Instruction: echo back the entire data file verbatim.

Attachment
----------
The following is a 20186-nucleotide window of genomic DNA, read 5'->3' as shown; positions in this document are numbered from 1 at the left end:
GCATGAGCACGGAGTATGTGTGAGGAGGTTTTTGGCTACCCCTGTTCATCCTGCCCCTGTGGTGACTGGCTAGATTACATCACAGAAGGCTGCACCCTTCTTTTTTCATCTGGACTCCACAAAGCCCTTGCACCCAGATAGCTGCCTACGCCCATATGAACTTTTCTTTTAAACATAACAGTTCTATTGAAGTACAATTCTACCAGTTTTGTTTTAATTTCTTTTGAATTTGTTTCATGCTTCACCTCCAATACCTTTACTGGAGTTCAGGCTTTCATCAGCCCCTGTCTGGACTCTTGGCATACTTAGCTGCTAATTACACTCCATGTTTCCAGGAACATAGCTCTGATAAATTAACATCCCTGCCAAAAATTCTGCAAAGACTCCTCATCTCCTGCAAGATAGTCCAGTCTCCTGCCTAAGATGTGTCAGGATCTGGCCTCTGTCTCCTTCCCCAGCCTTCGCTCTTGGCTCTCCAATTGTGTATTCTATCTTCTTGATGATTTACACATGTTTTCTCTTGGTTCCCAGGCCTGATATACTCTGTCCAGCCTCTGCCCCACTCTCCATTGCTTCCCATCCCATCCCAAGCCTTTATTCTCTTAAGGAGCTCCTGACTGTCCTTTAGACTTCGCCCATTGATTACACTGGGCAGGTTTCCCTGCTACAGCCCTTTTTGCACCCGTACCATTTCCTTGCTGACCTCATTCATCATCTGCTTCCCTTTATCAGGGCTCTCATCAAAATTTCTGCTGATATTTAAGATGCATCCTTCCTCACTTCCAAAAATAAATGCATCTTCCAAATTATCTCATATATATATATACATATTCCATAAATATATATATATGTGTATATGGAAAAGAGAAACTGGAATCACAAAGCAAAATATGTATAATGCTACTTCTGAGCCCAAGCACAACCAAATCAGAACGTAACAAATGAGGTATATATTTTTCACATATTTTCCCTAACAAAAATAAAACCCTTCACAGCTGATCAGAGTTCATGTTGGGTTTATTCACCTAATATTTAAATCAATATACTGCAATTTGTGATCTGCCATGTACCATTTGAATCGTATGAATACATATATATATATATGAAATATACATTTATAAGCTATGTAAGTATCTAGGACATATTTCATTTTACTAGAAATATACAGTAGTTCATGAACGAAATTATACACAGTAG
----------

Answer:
The following is a 20186-nucleotide window of genomic DNA, read 5'->3' as shown; positions in this document are numbered from 1 at the left end:
GCATGAGCACGGAGTATGTGTGAGGAGGTTTTTGGCTACCCCTGTTCATCCTGCCCCTGTGGTGACTGGCTAGATTACATCACAGAAGGCTGCACCCTTCTTTTTTCATCTGGACTCCACAAAGCCCTTGCACCCAGATAGCTGCCTACGCCCATATGAACTTTTCTTTTAAACATAACAGTTCTATTGAAGTACAATTCTACCAGTTTTGTTTTAATTTCTTTTGAATTTGTTTCATGCTTCACCTCCAATACCTTTACTGGAGTTCAGGCTTTCATCAGCCCCTGTCTGGACTCTTGGCATACTTAGCTGCTAATTACACTCCATGTTTCCAGGAACATAGCTCTGATAAATTAACATCCCTGCCAAAAATTCTGCAAAGACTCCTCATCTCCTGCAAGATAGTCCAGTCTCCTGCCTAAGATGTGTCAGGATCTGGCCTCTGTCTCCTTCCCCAGCCTTCGCTCTTGGCTCTCCAATTGTGTATTCTATCTTCTTGATGATTTACACATGTTTTCTCTTGGTTCCCAGGCCTGATATACTCTGTCCAGCCTCTGCCCCACTCTCCATTGCTTCCCATCCCATCCCAAGCCTTTATTCTCTTAAGGAGCTCCTGACTGTCCTTTAGACTTCGCCCATTGATTACACTGGGCAGGTTTCCCTGCTACAGCCCTTTTTGCACCCGTACCATTTCCTTGCTGACCTCATTCATCATCTGCTTCCCTTTATCAGGGCTCTCATCAAAATTTCTGCTGATATTTAAGATGCATCCTTCCTCACTTCCAAAAATAAATGCATCTTCCAAATTATCTCATATATATATATACATATTCCATAAATATATATATATGTGTATATGGAAAAGAGAAACTGGAATCACAAAGCAAAATATGTATAATGCTACTTCTGAGCCCAAGCACAACCAAATCAGAACGTAACAAATGAGGTATATATTTTTCACATATTTTCCCTAACAAAAATAAAACCCTTCACAGCTGATCAGAGTTCATGTTGGGTTTATTCACCTAATATTTAAATCAATATACTGCAATTTGTGATCTGCCATGTACCATTTGAATCGTATGAATACATATATATATATATGAAATATACATTTATAAGCTATGTAAGTATCTAGGACATATTTCATTTTACTAGAAATATACAGTAGTTCATGAACGAAATTATACACAGTAG